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Thursday, July 1, 2010

The cast iron tagine

This is a tagine. It's a "slow cooker" that originated in North Africa, usually made from ceramic or clay.

The cone shaped top allows steam to circulate and condense. This braises, bastes, and slowly simmers the food, with minimal liquid*. The top of the cone appears open, but it's not.

*Since water in the Sahara region is scarce, this method became necessary.

This model, by Le Creuset, has an enameled cast iron base, and a ceramic top. Unfortunately, it's the only cast iron tagine available, and expensive. Oh no, I don't have one!

But fortunately, a dutch oven cooks in much the same way; Any recipe meant for the tagine, can be cooked in a dutch oven with similar results*.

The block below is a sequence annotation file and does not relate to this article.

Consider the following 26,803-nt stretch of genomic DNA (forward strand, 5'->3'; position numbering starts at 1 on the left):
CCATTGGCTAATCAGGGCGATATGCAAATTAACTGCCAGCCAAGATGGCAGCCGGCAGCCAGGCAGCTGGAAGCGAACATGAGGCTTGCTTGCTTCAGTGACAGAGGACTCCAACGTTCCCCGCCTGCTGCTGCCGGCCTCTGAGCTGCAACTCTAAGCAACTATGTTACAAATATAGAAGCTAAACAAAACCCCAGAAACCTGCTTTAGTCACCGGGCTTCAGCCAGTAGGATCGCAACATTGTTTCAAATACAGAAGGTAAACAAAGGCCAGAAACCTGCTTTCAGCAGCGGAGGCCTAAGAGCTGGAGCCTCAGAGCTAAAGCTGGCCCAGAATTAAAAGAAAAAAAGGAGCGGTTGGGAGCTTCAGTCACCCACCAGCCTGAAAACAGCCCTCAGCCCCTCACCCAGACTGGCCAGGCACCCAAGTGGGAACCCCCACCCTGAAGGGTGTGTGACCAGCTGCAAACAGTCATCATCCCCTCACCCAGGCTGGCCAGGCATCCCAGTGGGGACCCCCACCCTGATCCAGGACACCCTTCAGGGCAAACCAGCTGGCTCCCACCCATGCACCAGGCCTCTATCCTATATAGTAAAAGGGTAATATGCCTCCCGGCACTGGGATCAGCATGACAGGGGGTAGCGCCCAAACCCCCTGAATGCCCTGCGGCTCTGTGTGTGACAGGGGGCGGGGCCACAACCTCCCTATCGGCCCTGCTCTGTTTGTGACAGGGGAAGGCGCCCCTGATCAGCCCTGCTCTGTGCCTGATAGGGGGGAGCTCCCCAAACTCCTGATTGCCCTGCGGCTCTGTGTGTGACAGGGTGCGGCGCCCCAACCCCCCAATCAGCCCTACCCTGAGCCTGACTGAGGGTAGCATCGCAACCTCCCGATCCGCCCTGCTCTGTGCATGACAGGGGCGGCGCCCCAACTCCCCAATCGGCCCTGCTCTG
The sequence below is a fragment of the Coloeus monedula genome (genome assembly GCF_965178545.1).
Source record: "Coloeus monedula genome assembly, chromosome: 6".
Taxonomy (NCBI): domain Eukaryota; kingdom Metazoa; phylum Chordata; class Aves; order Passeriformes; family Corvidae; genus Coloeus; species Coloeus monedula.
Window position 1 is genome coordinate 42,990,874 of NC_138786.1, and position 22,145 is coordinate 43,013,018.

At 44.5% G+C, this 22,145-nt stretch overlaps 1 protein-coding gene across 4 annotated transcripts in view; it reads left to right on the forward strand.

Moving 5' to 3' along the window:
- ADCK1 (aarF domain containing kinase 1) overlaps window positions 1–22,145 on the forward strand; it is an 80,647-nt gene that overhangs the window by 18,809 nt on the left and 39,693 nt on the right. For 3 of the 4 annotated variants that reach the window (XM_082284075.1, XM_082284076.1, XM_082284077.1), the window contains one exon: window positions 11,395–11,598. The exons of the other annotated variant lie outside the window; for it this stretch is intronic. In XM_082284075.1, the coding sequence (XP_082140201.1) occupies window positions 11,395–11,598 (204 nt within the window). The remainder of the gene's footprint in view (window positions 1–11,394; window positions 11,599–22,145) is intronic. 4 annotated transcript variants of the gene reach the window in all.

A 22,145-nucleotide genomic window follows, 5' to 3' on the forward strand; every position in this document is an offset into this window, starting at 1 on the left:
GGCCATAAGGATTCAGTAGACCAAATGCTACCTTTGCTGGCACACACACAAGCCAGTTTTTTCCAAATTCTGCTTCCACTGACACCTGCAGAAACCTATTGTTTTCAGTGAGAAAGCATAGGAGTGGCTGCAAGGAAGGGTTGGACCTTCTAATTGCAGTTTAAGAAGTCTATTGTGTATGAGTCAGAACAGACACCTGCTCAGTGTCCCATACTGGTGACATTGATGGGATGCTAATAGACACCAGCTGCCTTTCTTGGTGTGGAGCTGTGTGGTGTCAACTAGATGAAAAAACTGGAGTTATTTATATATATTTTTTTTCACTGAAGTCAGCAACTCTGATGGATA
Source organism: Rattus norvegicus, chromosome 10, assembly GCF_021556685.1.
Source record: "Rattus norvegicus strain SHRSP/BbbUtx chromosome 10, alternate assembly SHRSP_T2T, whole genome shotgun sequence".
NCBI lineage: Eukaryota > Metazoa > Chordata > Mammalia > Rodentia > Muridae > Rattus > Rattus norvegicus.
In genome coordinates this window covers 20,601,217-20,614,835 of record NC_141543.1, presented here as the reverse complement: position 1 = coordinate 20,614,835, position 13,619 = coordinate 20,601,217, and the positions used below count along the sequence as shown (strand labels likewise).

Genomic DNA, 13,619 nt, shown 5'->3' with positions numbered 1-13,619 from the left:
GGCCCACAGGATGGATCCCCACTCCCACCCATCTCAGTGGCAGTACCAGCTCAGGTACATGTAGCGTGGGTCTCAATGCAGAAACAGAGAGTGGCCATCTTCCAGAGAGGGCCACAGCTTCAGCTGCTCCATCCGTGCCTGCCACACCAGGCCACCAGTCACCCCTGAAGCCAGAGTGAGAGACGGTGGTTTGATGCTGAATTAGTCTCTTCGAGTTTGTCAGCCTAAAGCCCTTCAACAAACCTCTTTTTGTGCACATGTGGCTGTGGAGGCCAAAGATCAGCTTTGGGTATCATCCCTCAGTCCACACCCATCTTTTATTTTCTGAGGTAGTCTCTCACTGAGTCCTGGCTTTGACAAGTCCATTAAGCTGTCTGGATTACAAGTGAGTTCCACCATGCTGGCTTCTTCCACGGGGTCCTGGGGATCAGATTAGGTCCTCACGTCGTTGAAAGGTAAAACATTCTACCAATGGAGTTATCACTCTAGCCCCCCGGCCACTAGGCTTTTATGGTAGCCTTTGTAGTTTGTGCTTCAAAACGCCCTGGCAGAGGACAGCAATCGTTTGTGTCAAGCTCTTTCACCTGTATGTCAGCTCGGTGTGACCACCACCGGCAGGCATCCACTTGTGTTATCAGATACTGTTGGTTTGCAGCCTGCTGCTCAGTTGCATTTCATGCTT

*Consumers report that if you're not using a tagine, the meat needs to be browned in the pot before adding other ingredients.

So, with your dutch oven, you can enjoy Moroccan cuisine without breaking the bank.

This was my first attempt, a modified random recipe that looked good to me:

Heat olive oil in a cast iron pot. Add chopped onions, minced garlic, and chicken breast cut in strips. Cook until chicken is browned.

Add the spices: cumin, coriander, turmeric, paprika, black pepper, cinnamon, chili powder.

Add prunes, golden raisins, walnuts, fresh cilantro, and a little chicken broth.

Stir, reduce heat, cover, simmer for a couple of hours. Serve over rice.

I don't know if this is authentic Moroccan food or not, but it sure was good!

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